With the Italian, and indeed European season as a whole, nearly over Nicolò Origgi looks at the men teams turn to when the game is on the line. Across Lega Basket, there are a few heads you know will be turned to when it’s time for that final push. They are the closers, the guys who might control the game all night or be quiet for 35 minutes but still stand up when it’s business time.
Anywhere in the world, basketball games are often won or lost in what is generally known as crunch time, the deciding last minutes of a contest with the score on the line or, for playground lovers, the points that bring you closer to call game. A successful play in such circumstances might not become a memory for the ages as much as a true game-winning shot, but unquestionably leads viewers to forge an unconscious feeling about a player’s alleged killer instinct or – as it is commonly called nowadays – clutchness. While most ballers happen to score an occasional big shot over their careers, though, the status of elite performer down the stretch is not for one-time wonders but, instead, the result of a pattern. As a matter of fact, many guys want the rock in their hands dreaming of make something great happen, but only a handful of them is actually capable of consistently delivering under pressure. If Vassilis Spanoulis and Sergio Llull are the perfect specimens of such category, a number of familiar faces in the Italian league’s depths come to mind as well. Although no one can come close to match the two Euroleague stars’ closing powers, let’s have a closer look at those who can either raise your spirits or crush your soul any given Sunday depending on which team you are loyal to.
1. Drake Diener – 2016/17 team: Orlandina Basket
One of the most fundamentally sound players in the modern era of Italian basketball, Mandrake has proven himself as an excellent all-around guard with a silky jumpshot since his humble beginnings in the second division. A breakout Lega A rookie campaign in Capo d’Orlando the following year enabled him to finish such season on the great Siena side of those days. The predictable league title won in Tuscany would also be the one and only for him, but the best was yet to come nonetheless as his mentor Romeo Sacchetti – the man who trusted a then ordinary white American guy both in Castelletto Ticino and in Sicily – took another chance on him after a couple of solid seasons in Teramo. While joining his more coveted cousin Travis in Sassari, Drake stepped up countless times down the stretch as well as in waning seconds en route to deserved individual accolades and, of course, the Sardinia club’s first ever trophy. On a slight yet unavoidable decline since his departure from Dinamo, the DePaul alumni also seems to have lost some of his clutch magic along the road. Not a tragedy, though, for a still extraordinary 35-year-old veteran who had to overcome the scary Crohn’s disease at the end of his college days and an equally gruelling relapse last year.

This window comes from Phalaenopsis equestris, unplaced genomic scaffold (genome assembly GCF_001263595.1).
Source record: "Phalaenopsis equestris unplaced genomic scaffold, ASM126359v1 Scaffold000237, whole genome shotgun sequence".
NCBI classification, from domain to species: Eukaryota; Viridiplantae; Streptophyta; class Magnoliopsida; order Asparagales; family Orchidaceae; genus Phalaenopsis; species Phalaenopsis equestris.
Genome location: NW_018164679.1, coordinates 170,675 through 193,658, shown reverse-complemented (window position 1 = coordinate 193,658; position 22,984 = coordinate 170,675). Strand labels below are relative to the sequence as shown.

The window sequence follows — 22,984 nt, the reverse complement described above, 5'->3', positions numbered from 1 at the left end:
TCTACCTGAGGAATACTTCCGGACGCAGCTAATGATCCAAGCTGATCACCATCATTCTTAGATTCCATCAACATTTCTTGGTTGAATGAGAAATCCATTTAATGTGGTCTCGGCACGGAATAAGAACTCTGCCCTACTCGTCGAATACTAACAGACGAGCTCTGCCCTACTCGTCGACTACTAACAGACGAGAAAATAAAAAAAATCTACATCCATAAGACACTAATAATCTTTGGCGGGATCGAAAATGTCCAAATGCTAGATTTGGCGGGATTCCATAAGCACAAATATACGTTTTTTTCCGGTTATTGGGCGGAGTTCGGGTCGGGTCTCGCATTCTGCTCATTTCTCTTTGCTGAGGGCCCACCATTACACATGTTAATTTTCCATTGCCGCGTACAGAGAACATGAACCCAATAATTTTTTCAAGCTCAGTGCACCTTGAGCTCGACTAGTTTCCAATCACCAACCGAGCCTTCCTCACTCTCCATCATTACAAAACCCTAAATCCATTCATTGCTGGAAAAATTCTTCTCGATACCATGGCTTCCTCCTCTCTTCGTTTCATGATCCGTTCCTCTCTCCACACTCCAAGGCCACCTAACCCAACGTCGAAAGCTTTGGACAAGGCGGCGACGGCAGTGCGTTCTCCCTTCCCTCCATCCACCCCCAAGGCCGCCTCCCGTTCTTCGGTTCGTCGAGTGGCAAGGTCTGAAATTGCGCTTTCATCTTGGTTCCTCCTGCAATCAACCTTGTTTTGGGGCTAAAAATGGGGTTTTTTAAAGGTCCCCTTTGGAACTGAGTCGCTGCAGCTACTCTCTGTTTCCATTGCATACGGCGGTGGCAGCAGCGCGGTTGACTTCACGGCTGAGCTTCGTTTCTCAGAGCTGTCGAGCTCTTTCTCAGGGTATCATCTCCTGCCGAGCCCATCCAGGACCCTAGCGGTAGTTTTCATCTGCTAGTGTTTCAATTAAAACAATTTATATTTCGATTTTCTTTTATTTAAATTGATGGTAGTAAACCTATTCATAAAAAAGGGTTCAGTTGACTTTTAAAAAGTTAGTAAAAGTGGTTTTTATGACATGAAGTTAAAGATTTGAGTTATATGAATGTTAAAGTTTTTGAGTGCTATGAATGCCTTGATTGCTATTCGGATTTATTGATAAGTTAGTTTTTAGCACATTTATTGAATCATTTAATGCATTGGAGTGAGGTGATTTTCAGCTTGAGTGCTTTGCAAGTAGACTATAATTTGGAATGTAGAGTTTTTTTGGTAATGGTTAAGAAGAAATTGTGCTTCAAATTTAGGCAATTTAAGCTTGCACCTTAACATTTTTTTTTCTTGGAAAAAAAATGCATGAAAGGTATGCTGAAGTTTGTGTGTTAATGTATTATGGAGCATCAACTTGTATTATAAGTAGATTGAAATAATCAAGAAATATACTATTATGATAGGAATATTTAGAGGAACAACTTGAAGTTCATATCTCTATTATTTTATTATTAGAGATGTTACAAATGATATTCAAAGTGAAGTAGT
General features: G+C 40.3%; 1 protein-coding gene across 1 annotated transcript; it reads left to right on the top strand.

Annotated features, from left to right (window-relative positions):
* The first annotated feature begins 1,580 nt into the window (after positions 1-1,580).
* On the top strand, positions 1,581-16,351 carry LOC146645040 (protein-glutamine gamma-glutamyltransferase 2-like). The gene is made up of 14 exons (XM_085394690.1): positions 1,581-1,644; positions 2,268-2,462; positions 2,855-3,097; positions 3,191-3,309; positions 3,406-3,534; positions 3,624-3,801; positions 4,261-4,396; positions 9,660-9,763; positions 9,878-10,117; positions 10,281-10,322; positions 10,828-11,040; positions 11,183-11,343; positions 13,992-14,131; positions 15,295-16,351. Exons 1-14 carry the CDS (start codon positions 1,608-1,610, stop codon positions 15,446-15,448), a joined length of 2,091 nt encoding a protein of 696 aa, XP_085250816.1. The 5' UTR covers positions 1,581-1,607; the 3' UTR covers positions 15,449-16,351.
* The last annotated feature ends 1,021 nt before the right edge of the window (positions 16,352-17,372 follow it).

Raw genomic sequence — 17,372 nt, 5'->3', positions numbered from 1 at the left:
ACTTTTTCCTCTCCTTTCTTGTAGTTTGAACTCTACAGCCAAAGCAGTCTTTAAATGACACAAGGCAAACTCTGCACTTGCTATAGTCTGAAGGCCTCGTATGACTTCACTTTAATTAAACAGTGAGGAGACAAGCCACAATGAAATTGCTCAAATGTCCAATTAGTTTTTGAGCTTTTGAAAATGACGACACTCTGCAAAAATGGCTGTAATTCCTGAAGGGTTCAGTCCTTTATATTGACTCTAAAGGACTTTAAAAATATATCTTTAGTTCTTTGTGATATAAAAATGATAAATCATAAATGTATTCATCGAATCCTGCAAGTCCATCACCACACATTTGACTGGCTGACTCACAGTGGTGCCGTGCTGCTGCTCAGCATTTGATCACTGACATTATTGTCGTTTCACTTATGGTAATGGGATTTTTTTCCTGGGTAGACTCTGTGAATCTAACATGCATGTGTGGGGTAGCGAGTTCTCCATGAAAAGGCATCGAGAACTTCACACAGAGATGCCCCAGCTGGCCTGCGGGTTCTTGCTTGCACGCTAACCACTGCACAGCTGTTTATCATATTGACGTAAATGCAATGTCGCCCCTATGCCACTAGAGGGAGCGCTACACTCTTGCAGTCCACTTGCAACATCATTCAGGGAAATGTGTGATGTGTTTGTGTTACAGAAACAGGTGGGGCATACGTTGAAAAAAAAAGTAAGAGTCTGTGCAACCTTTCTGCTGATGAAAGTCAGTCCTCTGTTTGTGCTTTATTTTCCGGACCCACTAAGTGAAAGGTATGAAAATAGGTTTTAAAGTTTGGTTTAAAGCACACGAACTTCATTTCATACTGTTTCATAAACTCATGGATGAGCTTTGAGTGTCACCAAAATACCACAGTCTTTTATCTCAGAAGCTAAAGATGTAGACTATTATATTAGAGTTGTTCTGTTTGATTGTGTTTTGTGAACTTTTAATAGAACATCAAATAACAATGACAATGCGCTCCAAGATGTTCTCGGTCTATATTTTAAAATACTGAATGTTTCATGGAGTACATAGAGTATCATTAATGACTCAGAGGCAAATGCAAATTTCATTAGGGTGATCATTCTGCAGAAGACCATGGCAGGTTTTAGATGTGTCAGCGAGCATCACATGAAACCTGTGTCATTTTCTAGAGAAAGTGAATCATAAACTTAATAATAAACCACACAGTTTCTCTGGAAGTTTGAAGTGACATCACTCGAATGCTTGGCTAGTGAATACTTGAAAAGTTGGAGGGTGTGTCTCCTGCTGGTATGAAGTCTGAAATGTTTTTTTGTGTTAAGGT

2. David Logan – 2016/17 team: Scandone Avellino
Rightfully inserted into contention for the imaginary Top Scorer jersey due to his undeniable – and, sometimes, ill-advised – urge for netting points, back in 2014 the American-Polish guard was brought to Sassari in order to fill the aforementioned Diener’s shoes. Instead of crumbling under the pressure of such tough task, Logan continued the trend initiated by his illustrious forerunner and even outdid him as he carried Dinamo to an unprecedented scudetto – denying the same old local hero in a memorable final series against Reggio Emilia after downing an ever star-studded yet underachieving Milan. For this reason and the game-winning form displayed in the first half of this season, Avellino management hoped that he would repeat himself once again by pulling out plenty of his momentum-changing off-balance jumpers also in a green-and-white jersey. This time, though, he did not live up to his reputation as a fearsome fourth-quarter assassin, but his resume alone earns him a spot on this list anyway.